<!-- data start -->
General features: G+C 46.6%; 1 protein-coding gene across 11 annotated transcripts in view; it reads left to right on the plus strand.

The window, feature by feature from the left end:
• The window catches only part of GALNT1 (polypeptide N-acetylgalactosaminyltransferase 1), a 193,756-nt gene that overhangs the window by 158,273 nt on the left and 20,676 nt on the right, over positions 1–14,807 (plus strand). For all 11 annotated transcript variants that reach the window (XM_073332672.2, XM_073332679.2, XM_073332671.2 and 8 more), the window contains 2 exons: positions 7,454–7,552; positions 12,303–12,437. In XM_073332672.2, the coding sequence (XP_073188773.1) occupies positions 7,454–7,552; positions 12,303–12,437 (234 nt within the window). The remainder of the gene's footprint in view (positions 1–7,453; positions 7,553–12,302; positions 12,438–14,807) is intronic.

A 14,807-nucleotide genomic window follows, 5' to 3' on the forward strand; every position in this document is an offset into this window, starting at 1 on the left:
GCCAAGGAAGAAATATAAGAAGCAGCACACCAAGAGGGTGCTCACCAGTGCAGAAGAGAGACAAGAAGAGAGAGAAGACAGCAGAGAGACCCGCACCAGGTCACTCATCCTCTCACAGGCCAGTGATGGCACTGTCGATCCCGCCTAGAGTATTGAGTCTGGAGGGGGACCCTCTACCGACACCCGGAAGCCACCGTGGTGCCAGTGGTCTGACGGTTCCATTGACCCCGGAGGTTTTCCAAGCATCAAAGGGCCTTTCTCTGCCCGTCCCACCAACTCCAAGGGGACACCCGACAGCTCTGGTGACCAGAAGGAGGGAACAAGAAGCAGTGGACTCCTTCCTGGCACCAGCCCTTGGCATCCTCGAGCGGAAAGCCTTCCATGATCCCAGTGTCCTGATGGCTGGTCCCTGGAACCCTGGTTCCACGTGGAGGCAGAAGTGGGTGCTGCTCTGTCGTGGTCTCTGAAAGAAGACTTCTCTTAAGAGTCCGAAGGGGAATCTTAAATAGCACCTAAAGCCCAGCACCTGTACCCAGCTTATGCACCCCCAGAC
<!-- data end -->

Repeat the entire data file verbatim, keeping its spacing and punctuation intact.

General features: G+C 46.6%; 1 protein-coding gene across 11 annotated transcripts in view; it reads left to right on the plus strand.

The window, feature by feature from the left end:
• The window catches only part of GALNT1 (polypeptide N-acetylgalactosaminyltransferase 1), a 193,756-nt gene that overhangs the window by 158,273 nt on the left and 20,676 nt on the right, over positions 1–14,807 (plus strand). For all 11 annotated transcript variants that reach the window (XM_073332672.2, XM_073332679.2, XM_073332671.2 and 8 more), the window contains 2 exons: positions 7,454–7,552; positions 12,303–12,437. In XM_073332672.2, the coding sequence (XP_073188773.1) occupies positions 7,454–7,552; positions 12,303–12,437 (234 nt within the window). The remainder of the gene's footprint in view (positions 1–7,453; positions 7,553–12,302; positions 12,438–14,807) is intronic.

A 14,807-nucleotide genomic window follows, 5' to 3' on the forward strand; every position in this document is an offset into this window, starting at 1 on the left:
GCCAAGGAAGAAATATAAGAAGCAGCACACCAAGAGGGTGCTCACCAGTGCAGAAGAGAGACAAGAAGAGAGAGAAGACAGCAGAGAGACCCGCACCAGGTCACTCATCCTCTCACAGGCCAGTGATGGCACTGTCGATCCCGCCTAGAGTATTGAGTCTGGAGGGGGACCCTCTACCGACACCCGGAAGCCACCGTGGTGCCAGTGGTCTGACGGTTCCATTGACCCCGGAGGTTTTCCAAGCATCAAAGGGCCTTTCTCTGCCCGTCCCACCAACTCCAAGGGGACACCCGACAGCTCTGGTGACCAGAAGGAGGGAACAAGAAGCAGTGGACTCCTTCCTGGCACCAGCCCTTGGCATCCTCGAGCGGAAAGCCTTCCATGATCCCAGTGTCCTGATGGCTGGTCCCTGGAACCCTGGTTCCACGTGGAGGCAGAAGTGGGTGCTGCTCTGTCGTGGTCTCTGAAAGAAGACTTCTCTTAAGAGTCCGAAGGGGAATCTTAAATAGCACCTAAAGCCCAGCACCTGTACCCAGCTTATGCACCCCCAGAC